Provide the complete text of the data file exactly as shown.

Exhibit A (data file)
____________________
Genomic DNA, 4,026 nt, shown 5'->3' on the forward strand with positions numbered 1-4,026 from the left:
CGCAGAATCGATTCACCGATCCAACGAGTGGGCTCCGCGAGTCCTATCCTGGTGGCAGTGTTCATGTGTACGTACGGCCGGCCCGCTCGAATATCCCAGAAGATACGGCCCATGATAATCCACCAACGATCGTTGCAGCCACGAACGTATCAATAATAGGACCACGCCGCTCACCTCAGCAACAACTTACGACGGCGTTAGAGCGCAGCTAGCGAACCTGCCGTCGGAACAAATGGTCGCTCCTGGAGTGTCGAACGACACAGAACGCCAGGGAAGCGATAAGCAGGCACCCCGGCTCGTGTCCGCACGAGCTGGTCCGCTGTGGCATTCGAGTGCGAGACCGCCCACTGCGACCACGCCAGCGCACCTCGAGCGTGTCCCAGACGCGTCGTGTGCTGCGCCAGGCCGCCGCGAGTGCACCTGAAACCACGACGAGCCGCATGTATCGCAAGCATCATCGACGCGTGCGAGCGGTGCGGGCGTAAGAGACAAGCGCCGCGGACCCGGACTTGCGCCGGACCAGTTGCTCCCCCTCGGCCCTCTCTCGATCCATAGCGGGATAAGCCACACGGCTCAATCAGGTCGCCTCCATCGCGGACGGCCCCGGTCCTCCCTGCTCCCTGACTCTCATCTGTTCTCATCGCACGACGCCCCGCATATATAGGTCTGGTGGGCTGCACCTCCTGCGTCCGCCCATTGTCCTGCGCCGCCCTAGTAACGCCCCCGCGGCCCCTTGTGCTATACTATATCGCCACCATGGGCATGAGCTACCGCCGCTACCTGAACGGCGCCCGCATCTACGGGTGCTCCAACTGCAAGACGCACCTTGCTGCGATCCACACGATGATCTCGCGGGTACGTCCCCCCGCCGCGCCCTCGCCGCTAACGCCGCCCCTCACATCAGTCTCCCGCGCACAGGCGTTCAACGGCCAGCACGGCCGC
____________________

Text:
Genomic DNA, 4,026 nt, shown 5'->3' on the forward strand with positions numbered 1-4,026 from the left:
CGCAGAATCGATTCACCGATCCAACGAGTGGGCTCCGCGAGTCCTATCCTGGTGGCAGTGTTCATGTGTACGTACGGCCGGCCCGCTCGAATATCCCAGAAGATACGGCCCATGATAATCCACCAACGATCGTTGCAGCCACGAACGTATCAATAATAGGACCACGCCGCTCACCTCAGCAACAACTTACGACGGCGTTAGAGCGCAGCTAGCGAACCTGCCGTCGGAACAAATGGTCGCTCCTGGAGTGTCGAACGACACAGAACGCCAGGGAAGCGATAAGCAGGCACCCCGGCTCGTGTCCGCACGAGCTGGTCCGCTGTGGCATTCGAGTGCGAGACCGCCCACTGCGACCACGCCAGCGCACCTCGAGCGTGTCCCAGACGCGTCGTGTGCTGCGCCAGGCCGCCGCGAGTGCACCTGAAACCACGACGAGCCGCATGTATCGCAAGCATCATCGACGCGTGCGAGCGGTGCGGGCGTAAGAGACAAGCGCCGCGGACCCGGACTTGCGCCGGACCAGTTGCTCCCCCTCGGCCCTCTCTCGATCCATAGCGGGATAAGCCACACGGCTCAATCAGGTCGCCTCCATCGCGGACGGCCCCGGTCCTCCCTGCTCCCTGACTCTCATCTGTTCTCATCGCACGACGCCCCGCATATATAGGTCTGGTGGGCTGCACCTCCTGCGTCCGCCCATTGTCCTGCGCCGCCCTAGTAACGCCCCCGCGGCCCCTTGTGCTATACTATATCGCCACCATGGGCATGAGCTACCGCCGCTACCTGAACGGCGCCCGCATCTACGGGTGCTCCAACTGCAAGACGCACCTTGCTGCGATCCACACGATGATCTCGCGGGTACGTCCCCCCGCCGCGCCCTCGCCGCTAACGCCGCCCCTCACATCAGTCTCCCGCGCACAGGCGTTCAACGGCCAGCACGGCCGC